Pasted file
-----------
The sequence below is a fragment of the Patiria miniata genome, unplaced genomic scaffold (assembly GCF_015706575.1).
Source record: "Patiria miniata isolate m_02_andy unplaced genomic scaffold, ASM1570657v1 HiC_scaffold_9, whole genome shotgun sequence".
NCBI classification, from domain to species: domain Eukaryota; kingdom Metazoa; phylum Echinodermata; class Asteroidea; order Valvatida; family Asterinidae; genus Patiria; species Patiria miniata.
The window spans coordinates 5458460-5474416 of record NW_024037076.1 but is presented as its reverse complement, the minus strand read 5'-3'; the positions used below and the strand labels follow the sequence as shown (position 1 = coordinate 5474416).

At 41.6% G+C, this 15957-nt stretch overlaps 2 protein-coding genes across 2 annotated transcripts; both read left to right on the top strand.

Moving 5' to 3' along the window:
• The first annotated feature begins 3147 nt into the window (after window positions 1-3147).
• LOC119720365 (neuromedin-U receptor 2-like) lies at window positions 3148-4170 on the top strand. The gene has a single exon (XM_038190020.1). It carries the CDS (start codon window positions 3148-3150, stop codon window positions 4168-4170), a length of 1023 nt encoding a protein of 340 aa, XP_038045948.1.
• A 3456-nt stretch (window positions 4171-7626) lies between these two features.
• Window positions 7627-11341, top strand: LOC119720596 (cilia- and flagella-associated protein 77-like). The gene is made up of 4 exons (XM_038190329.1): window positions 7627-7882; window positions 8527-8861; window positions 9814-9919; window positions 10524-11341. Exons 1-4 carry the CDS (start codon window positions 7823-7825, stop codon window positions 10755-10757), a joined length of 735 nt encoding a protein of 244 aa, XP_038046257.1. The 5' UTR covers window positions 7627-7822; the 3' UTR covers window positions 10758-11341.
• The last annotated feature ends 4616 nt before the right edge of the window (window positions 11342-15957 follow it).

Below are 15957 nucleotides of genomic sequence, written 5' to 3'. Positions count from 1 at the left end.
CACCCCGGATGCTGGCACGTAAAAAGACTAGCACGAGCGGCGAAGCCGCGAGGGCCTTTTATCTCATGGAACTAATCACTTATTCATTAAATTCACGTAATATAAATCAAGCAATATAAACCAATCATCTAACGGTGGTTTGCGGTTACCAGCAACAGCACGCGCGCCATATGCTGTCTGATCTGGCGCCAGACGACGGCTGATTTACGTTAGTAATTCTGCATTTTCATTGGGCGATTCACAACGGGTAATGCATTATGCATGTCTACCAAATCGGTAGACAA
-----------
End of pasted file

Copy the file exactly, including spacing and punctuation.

The sequence below is a fragment of the Patiria miniata genome, unplaced genomic scaffold (assembly GCF_015706575.1).
Source record: "Patiria miniata isolate m_02_andy unplaced genomic scaffold, ASM1570657v1 HiC_scaffold_9, whole genome shotgun sequence".
NCBI classification, from domain to species: domain Eukaryota; kingdom Metazoa; phylum Echinodermata; class Asteroidea; order Valvatida; family Asterinidae; genus Patiria; species Patiria miniata.
The window spans coordinates 5458460-5474416 of record NW_024037076.1 but is presented as its reverse complement, the minus strand read 5'-3'; the positions used below and the strand labels follow the sequence as shown (position 1 = coordinate 5474416).

At 41.6% G+C, this 15957-nt stretch overlaps 2 protein-coding genes across 2 annotated transcripts; both read left to right on the top strand.

Moving 5' to 3' along the window:
• The first annotated feature begins 3147 nt into the window (after window positions 1-3147).
• LOC119720365 (neuromedin-U receptor 2-like) lies at window positions 3148-4170 on the top strand. The gene has a single exon (XM_038190020.1). It carries the CDS (start codon window positions 3148-3150, stop codon window positions 4168-4170), a length of 1023 nt encoding a protein of 340 aa, XP_038045948.1.
• A 3456-nt stretch (window positions 4171-7626) lies between these two features.
• Window positions 7627-11341, top strand: LOC119720596 (cilia- and flagella-associated protein 77-like). The gene is made up of 4 exons (XM_038190329.1): window positions 7627-7882; window positions 8527-8861; window positions 9814-9919; window positions 10524-11341. Exons 1-4 carry the CDS (start codon window positions 7823-7825, stop codon window positions 10755-10757), a joined length of 735 nt encoding a protein of 244 aa, XP_038046257.1. The 5' UTR covers window positions 7627-7822; the 3' UTR covers window positions 10758-11341.
• The last annotated feature ends 4616 nt before the right edge of the window (window positions 11342-15957 follow it).

Below are 15957 nucleotides of genomic sequence, written 5' to 3'. Positions count from 1 at the left end.
CACCCCGGATGCTGGCACGTAAAAAGACTAGCACGAGCGGCGAAGCCGCGAGGGCCTTTTATCTCATGGAACTAATCACTTATTCATTAAATTCACGTAATATAAATCAAGCAATATAAACCAATCATCTAACGGTGGTTTGCGGTTACCAGCAACAGCACGCGCGCCATATGCTGTCTGATCTGGCGCCAGACGACGGCTGATTTACGTTAGTAATTCTGCATTTTCATTGGGCGATTCACAACGGGTAATGCATTATGCATGTCTACCAAATCGGTAGACAA